A group of some 40 artists and writers have signed a “Letter of Concern” directed at the New York–based nonprofit Swiss Institute, its board, and staff, asking them to respond to criminal charges against artist Tobias Madison, whose work is included in one of the space’s current exhibitions, “Life and Limbs.”
The letter, which was first sent on September 30, with a follow-up letter sent October 7, was addressed to the exhibition’s curator, artist Anna-Sophie Berger; Swiss Institute’s board of trustees and staff; and the other artists in the exhibition. In the letter, the signers—who include artists Moyra Davey, Seung-Min Lee, Max Maslansky, Naama Arad, Rebecca Watson Horn, Jillian McManemin, and Jennifer Boysen, poet Ariana Reines, and writer Domenick Ammirati, among others—say that they want to ensure that those working with Madison are aware of pending charges against him in New York Criminal Court, which include assault with the intention to cause physical injury and criminal obstruction of breathing. The allegations, reportedly made by his ex-girlfriend, stem from an incident on December 1, 2018, and were first published in the Art Newspaper.
Madison has not yet entered a plea, and declined to comment because the court case is ongoing. The next hearing in the case is scheduled for October 16. Julie Rendelman, Madison’s attorney, declined to comment, as did Madison’s Zurich representative, Galerie Francesca Pia.
“While a verdict has not yet been reached in court,” the letter reads, “we take these accusations seriously, and we believe a conversation about them must take place. How should we, as a community, address these kinds of troubling claims? We defer to you. Ignoring them is not the answer.”
The letter-writing effort was organized by Kate Wolf, a Los Angeles–based writer and editor who said she is a close friend of the alleged victim in the case. “My reasons for doing this are not hypothetical or theoretical,” Wolf told ARTnews on Monday, October 7. “It’s because I believe the victim’s claims. I believe what she told me and what she’s told the authorities.”
Berger and representatives for Swiss Institute did not respond to requests for comment prior to the publication of this article on Tuesday afternoon. On Tuesday evening, October 8, a rep for the Swiss Institute shared an email that its director, Simon Castets, sent to Wolf in response to the letter today. It reads, “Swiss Institute understands the gravity of these accusations, but we are not able to comment or respond regarding an ongoing legal case. We respect the rights of all parties involved. Therefore, we will let the courts and the authorities determine the facts.”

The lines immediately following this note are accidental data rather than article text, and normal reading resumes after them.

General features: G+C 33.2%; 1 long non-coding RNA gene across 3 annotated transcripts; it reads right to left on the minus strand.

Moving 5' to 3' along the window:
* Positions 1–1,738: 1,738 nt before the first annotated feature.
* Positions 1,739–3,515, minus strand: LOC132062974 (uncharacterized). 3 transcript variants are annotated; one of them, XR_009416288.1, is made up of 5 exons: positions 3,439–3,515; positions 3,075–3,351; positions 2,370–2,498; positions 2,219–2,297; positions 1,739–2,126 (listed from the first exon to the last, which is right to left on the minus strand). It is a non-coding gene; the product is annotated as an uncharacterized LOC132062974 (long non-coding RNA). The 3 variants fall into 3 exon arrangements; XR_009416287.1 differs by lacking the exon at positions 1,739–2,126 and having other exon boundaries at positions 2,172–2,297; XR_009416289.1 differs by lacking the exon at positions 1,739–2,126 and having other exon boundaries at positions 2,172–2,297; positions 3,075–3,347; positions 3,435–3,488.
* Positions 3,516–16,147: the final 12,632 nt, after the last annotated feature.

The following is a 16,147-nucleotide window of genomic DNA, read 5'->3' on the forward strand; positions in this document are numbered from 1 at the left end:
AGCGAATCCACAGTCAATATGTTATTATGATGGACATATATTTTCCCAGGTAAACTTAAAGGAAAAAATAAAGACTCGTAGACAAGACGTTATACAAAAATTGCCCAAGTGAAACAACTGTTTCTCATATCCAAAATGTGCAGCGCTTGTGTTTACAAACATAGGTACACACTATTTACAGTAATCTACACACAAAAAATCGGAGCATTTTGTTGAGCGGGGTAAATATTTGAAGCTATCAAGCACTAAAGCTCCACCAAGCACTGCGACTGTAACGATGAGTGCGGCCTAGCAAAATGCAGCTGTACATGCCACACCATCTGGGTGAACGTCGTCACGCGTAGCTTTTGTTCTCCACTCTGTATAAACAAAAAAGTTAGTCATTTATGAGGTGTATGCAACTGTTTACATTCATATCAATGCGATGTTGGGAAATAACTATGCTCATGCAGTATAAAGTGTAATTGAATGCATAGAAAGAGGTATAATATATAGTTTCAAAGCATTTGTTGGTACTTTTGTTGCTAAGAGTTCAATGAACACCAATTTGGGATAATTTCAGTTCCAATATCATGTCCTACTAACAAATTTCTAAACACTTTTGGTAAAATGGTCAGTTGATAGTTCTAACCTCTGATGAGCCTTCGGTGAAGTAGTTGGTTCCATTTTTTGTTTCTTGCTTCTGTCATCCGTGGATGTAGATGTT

Wolf said she put together the letter because she didn’t want the charges to go ignored. “I want people who work with Tobias to understand the charges against him and if they choose to work him again, of course, it’s their choice but I think they have to make that choice with full knowledge,” she said.
Prior to the Swiss Institute’s response on Tuesday evening, Wolf said that the only reply she had received was from Davey, who is included in the exhibition and added her name to the letter for the October 7 follow-up email.
“It would have been nice to hear back from the Swiss Institute, just to say, ‘We hear you,’ ” Wolf said in her October 7 conversation with ARTnews. “And either, ‘We don’t think these charges apply to the choice to have him in the show or not,’ or ‘We’re thinking about it.’ In these times I think there have to be a public grappling with serious charges of physical assault.”
Updated 10/08/2019, 7:50 p.m.: The article has been updated to include a statement from the Swiss Institute’s director Simon Castets.
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